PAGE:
Swarm of robotic bees could soon rove Mars
Kang Chang-kwon, an assistant professor of mechanical and aerospace engineering, is part of a team developing Marsbee, a small flying rover with cicada-like wings and sensors that can capture data about the red planet’s atmosphere and geology.
At the size of a bumblebee, Marsbee is considerably smaller and lighter than Curiosity, the nearly 4-ton rover currently roaming the Martian desert, and has the added advantage of being able to fly. Marsbee can also be operated in a swarm, just like real insects, to cover the entire planet.
Kang is collaborating with a Japanese team on the project, which NASA selected last month to be part of its Innovative Advanced Concepts program. In a recent interview with the JoongAng Ilbo, the engineer said he hopes to complete Marsbee within the next 10 to 20 years. Below are edited excerpts from the interview.
Q. Where did the Marsbee idea come from?
A. During my doctorate studies in aerospace engineering at the University of Michigan, I began researching aerodynamics, particularly how winged insects achieve flight.
At the University of Alabama in Huntsville, I have continued this research. So far, we’ve looked at bumblebees and fruit flies, and we are in the process of researching monarch butterflies, which are capable of long-distance flight. These butterflies can travel long distances in the winter at extremely high altitudes with low air density.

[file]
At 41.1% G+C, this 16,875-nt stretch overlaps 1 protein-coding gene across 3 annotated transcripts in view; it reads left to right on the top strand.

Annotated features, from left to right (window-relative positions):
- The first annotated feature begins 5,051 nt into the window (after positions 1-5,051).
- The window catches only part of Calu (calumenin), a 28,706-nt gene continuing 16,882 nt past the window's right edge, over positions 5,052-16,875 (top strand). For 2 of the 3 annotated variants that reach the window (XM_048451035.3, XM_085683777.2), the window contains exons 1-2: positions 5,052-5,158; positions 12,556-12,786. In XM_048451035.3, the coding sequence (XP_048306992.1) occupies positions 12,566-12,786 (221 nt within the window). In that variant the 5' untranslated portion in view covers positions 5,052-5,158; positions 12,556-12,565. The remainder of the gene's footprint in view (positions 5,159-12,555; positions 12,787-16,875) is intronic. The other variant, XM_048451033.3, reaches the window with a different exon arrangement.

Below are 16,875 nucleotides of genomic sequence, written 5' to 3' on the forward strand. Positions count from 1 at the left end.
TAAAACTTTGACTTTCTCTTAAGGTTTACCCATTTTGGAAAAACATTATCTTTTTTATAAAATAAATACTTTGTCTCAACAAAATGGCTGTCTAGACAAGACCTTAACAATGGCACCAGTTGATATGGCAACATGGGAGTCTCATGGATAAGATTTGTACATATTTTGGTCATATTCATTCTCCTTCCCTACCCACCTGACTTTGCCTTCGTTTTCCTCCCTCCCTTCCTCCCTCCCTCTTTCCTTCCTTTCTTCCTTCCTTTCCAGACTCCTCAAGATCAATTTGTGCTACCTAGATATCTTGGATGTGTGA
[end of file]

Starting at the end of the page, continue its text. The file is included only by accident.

What kinds of impact will Marsbee have on space research?
The air density on Mars is much lower than it is on Earth. This makes it difficult for regular aerial vehicles to operate on Mars. If the Marsbee swarm model successfully operates on Mars, we will be able to attach video cameras to Marsbees and take precise 3-D pictures of the planet’s surface. Eventually, we will be able to map out the landscape and design courses for surface exploration robots. We can also use the devices to measure pressure and temperature changes and discover new minerals.
What are the difficult aspects of your research?
Since we can’t actually perform tests on Mars, the most difficult aspect will be replicating the atmosphere that exists on Mars, but the laboratory has a special pressure room that allows us to approximate the environment. The purpose of this project will be to demonstrate that Marsbee possesses enough lift to stay afloat even in an environment like Mars where the air density is low.
Aerospace engineering is still an unfamiliar field to many Koreans. What can we do about this?
Many people seem to regard aerospace engineering as belonging to the realm of mysticism. But space is yet another frontier that humanity must explore. Some countries are already constructing space stations and sending round-trip expeditions to space. NASA has already surpassed this phase and is conducting even more groundbreaking research.
BY HWANG SANG-HO [firstname.lastname@example.org]